• Paul Tukey

      This is a great idea. A non-threatening way to get the word out.

    • http://www.gardeningrhythms.com Paul Holowko

      One thing I have done to get people’s attention and to forgetting about chemicals is to put a chicken tractor on my front lawn. I normally put 3 or 4 hens in for about a half a day. Throughout the day I move them to different spots. They eat grubs, bugs and grass. They also poop. Good stuff!!! It turns out that the neighbors stop by and ask questions (they start out by asking, “Is it legal to have hens in the city?” The answer is yes, but up to 6 hens, no roosters (too much noise)) Then they ask, “Why are they in an open air box with two attached wheels in the middle of the yard.” After talking with them for a while, they want to borrow the chickens and tractor for their own lawn. If they don’t put chemicals down, I’ll let them borrow the chickens and tractor. It’s growing. We have three new neighbors not using chemicals and switched to using compost, and two new chicken people. My chickens are getting fat! Does anyone want some eggs? The street will never be the same again! http://www.gardeningrhythms.com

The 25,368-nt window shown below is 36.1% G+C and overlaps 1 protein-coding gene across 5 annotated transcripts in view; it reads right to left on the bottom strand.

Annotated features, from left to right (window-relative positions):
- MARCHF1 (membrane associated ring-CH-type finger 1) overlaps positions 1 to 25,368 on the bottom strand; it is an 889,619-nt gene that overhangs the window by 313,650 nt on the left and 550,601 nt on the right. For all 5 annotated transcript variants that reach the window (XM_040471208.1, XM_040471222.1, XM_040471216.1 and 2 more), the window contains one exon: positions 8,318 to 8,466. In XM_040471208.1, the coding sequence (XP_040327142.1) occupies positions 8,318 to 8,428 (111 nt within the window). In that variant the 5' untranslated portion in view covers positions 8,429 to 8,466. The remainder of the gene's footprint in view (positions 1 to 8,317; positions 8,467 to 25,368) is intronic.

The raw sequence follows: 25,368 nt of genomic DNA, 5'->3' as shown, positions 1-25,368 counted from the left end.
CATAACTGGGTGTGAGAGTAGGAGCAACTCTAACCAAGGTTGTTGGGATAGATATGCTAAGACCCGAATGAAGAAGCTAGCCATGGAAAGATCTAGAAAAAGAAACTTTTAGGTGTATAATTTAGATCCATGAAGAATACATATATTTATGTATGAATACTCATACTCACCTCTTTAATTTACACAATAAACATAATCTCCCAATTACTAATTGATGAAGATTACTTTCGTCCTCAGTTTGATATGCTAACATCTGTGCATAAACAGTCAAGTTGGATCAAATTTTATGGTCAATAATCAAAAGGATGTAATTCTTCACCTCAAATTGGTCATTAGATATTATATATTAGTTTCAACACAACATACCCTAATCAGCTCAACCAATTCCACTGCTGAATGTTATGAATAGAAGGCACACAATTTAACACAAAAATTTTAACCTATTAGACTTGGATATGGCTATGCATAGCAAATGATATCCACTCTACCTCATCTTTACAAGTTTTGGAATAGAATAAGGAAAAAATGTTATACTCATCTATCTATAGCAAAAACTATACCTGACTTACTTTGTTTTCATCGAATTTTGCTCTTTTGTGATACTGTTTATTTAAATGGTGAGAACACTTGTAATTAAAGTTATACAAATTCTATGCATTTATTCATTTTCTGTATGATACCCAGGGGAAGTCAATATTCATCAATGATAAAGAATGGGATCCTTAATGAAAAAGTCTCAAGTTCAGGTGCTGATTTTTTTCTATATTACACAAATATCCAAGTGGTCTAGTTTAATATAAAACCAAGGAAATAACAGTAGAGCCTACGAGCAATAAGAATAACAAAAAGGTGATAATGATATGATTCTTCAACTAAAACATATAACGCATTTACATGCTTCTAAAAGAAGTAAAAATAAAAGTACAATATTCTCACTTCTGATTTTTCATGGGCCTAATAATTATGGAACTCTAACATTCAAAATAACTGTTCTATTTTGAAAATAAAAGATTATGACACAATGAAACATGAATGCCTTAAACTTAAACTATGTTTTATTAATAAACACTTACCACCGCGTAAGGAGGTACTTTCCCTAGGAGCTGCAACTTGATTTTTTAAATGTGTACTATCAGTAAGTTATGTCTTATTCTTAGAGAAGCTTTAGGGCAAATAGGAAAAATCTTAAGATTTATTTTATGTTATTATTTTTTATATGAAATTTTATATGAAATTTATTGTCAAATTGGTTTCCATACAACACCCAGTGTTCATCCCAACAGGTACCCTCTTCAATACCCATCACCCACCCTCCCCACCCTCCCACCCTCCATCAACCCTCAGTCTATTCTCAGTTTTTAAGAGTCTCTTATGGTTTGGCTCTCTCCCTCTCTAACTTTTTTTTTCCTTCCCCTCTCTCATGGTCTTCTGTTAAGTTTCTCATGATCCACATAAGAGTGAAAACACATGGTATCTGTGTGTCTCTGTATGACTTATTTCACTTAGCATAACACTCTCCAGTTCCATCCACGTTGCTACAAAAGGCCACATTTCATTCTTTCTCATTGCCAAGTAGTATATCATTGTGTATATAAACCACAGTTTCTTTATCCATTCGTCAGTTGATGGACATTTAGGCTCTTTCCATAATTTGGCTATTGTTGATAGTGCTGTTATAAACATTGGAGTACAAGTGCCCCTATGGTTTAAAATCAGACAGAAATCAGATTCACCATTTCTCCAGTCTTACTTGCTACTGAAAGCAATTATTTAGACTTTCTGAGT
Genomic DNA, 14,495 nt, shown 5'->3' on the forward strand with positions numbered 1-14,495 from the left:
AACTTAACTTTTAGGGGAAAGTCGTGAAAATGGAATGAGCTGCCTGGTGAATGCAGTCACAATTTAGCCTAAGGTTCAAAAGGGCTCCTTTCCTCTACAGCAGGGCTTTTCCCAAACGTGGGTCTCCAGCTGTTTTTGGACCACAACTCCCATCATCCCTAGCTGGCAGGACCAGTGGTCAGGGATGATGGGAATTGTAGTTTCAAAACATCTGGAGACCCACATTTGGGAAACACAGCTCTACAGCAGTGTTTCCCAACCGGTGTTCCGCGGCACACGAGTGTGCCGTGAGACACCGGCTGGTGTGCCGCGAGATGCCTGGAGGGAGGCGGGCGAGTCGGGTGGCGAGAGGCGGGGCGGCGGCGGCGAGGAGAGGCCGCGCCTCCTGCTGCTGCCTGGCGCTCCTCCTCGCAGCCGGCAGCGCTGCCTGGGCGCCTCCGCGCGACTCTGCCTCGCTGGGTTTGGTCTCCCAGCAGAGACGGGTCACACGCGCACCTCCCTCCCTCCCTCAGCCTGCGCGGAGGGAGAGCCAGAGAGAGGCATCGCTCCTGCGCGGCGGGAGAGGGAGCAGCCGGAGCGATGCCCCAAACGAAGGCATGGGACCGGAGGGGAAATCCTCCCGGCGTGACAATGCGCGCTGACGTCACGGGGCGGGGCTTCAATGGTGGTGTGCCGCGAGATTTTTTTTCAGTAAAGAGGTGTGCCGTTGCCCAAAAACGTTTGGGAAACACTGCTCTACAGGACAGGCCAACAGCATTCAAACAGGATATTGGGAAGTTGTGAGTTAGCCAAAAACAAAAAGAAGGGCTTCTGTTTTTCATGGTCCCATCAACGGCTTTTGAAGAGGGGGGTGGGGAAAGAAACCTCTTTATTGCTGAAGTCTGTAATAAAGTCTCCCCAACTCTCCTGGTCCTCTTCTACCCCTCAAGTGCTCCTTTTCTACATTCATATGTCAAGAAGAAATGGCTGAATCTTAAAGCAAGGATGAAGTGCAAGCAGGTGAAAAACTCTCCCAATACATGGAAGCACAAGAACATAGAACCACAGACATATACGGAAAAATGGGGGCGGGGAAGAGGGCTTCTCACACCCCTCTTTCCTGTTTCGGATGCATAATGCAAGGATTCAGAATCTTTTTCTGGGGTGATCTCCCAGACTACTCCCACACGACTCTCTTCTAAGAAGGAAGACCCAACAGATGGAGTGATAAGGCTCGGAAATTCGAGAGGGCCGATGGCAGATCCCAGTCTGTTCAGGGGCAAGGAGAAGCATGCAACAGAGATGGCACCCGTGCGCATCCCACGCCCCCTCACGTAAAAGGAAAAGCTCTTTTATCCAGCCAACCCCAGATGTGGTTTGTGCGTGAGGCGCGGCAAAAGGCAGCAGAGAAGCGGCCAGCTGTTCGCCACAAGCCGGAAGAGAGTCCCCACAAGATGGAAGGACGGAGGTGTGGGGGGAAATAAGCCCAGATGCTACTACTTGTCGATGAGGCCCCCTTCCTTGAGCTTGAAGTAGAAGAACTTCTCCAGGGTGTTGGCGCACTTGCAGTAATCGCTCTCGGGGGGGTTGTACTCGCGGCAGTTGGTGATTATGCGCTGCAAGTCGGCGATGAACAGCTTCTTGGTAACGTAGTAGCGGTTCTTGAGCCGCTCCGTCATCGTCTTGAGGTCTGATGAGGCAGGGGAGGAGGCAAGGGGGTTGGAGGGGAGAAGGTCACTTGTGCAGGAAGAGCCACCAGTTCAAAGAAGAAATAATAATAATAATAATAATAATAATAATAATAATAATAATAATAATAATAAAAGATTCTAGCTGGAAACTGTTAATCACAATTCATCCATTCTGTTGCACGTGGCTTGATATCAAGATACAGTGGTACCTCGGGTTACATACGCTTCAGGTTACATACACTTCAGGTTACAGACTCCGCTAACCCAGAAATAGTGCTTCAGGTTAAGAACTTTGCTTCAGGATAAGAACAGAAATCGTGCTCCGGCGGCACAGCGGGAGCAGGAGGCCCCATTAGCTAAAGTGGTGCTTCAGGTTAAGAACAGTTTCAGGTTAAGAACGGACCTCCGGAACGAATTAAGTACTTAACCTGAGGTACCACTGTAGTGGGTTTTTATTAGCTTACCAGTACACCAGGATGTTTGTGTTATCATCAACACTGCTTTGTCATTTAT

• http://www.waukeshacounty.gov/recycling Meribeth Sullivan

    Our county recycling office provides and promotes “Green Garden Parties” for our Waukesha County, WI residents. Combining my Master Gardener, Composter and professional background on hazardous waste, this model is based on one started in Canada. I provide home/neighborhood parties (similar to Tupperware), with discussion & handouts on natural/organic approaches to lawn care, among other things. There is no fee and no buying/selling…except for sound cultural approaches to lawncare, a host gift and a prize drawing! They are quite an enjoyable, friendly way to disseminate information. I’d be glad to share this model with others who may want to do similar promotions. http://tinyurl.com/kvq6hv